How I Did It

I never intended to cut Diet Coke out of my life entirely. Drinking Diet Coke was so much a part of both my daily routine and my identity I don’t think I ever could have started had that been my intention. Yet after years of trying to casually “cut back,” I knew I had to do something drastic if I ever wanted to make it a reality.

Today, I am no longer addicted to Diet Coke and that is all thanks to an initial six week cleanse that I did in which I did not consume a single sip (more about my current consumption later.) In fact, it started as just a month long challenge which I extended for two weeks based on how good I felt! That cleanse was completely necessary to sever my dependence to the stuff and allow me to start living with a normal, non-crazy person’s relationship with soda after it ended. I should probably note that Diet Coke was the only soda I ever really drank — I think Coca Cola tastes repulsive and outside of the rare diet root beer or craft soda on some sort of special occasion (hello, artisanal sodas at a county fair!), so Diet Coke and I had a pretty monogamous relationship.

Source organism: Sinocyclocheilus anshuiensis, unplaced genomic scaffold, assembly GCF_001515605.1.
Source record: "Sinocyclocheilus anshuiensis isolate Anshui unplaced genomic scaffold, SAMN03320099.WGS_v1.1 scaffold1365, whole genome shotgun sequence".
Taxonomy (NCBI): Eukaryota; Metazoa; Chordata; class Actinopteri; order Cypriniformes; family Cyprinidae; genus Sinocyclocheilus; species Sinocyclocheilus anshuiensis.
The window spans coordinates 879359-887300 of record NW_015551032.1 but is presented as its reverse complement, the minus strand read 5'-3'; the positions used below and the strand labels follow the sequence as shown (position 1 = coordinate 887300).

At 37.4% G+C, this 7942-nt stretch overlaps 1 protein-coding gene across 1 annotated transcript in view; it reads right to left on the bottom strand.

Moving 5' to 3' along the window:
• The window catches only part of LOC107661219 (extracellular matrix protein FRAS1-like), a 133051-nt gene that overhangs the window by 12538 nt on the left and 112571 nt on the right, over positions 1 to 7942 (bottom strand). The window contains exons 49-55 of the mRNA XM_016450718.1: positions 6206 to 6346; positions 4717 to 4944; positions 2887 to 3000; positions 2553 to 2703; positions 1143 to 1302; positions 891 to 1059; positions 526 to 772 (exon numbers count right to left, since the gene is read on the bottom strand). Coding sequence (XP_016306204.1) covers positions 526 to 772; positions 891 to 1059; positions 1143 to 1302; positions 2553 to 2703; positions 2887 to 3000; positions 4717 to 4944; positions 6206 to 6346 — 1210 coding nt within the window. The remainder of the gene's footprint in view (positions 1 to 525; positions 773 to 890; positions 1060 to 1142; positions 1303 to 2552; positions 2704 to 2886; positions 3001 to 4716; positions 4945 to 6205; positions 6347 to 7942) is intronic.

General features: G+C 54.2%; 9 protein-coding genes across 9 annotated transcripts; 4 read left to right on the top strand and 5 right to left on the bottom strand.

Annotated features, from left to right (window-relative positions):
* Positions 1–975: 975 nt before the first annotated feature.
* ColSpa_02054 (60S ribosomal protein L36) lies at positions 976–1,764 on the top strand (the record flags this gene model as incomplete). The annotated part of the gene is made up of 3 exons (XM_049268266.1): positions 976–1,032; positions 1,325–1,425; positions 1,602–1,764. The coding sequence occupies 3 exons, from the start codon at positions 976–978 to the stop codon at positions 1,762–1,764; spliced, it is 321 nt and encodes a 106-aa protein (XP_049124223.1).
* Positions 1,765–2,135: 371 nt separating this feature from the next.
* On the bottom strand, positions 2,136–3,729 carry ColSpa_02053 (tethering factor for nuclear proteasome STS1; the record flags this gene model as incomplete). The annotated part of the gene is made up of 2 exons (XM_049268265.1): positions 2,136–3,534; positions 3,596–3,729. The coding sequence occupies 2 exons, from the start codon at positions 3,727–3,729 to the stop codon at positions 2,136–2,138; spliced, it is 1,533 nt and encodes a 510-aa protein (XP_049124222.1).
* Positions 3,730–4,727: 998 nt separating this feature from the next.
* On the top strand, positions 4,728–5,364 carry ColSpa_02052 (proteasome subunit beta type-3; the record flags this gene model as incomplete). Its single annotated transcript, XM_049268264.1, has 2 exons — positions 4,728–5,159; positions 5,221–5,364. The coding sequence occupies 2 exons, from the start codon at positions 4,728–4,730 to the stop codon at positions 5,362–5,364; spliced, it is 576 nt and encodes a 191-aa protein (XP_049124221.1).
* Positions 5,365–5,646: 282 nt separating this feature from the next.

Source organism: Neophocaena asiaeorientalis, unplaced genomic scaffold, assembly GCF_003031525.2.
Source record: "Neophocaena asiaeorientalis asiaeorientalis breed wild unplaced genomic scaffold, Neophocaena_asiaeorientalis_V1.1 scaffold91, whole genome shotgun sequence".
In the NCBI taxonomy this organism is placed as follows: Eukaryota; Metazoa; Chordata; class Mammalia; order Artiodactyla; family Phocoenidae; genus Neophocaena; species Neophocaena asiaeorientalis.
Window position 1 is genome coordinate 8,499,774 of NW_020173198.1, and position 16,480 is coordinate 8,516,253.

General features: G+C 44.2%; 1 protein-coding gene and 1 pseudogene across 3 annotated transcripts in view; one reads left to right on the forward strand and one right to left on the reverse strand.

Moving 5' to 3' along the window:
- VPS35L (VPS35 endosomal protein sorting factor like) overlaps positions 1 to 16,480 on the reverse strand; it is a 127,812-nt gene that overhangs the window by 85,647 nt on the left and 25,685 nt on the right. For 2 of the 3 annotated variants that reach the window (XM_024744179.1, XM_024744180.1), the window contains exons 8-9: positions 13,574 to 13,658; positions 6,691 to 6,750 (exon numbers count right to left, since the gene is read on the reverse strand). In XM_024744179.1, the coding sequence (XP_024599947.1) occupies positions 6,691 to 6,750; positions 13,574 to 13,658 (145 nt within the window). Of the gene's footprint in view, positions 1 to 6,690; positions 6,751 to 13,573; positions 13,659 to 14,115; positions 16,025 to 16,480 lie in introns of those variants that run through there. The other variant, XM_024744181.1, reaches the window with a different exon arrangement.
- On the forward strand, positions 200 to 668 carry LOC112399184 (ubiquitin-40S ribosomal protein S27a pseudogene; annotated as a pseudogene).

Everyone warned me about the withdrawal symptoms I’d have. Aside from a few terrible headaches the first few days, I actually didn’t find the physical side-effects to be too dramatic. I attribute the ease with which this cleanse went to my research ahead of time, the replacements I used, and where I did it.

Breaking a Diet Coke Addiction

Breaking a Diet Coke Addiction

I did a ton of research

Once I decided to do the cleanse, it was actually pretty easy in practice. And that decision was inspired by research I did as part of my DIY Health Retreat.

Watching documentaries like Fed Up and reading books like What Are You Hungry For? made the transition really easy. I was also recommended the documentary Sweet Misery, which I plan to watch on the plane back to the US to strengthen my resolve for another addiction-free summer. Also, I’m not going to lie, I read several interviews with skinny people — LOL — who said that they never drink diet sodas, and message board accounts from those who dropped pounds doing so. In the spirit of full disclosure I also read a ton of comments and message board posts from those who quit and never lost a pound, but everyone who did so seemed to feel it had a positive impact on their life.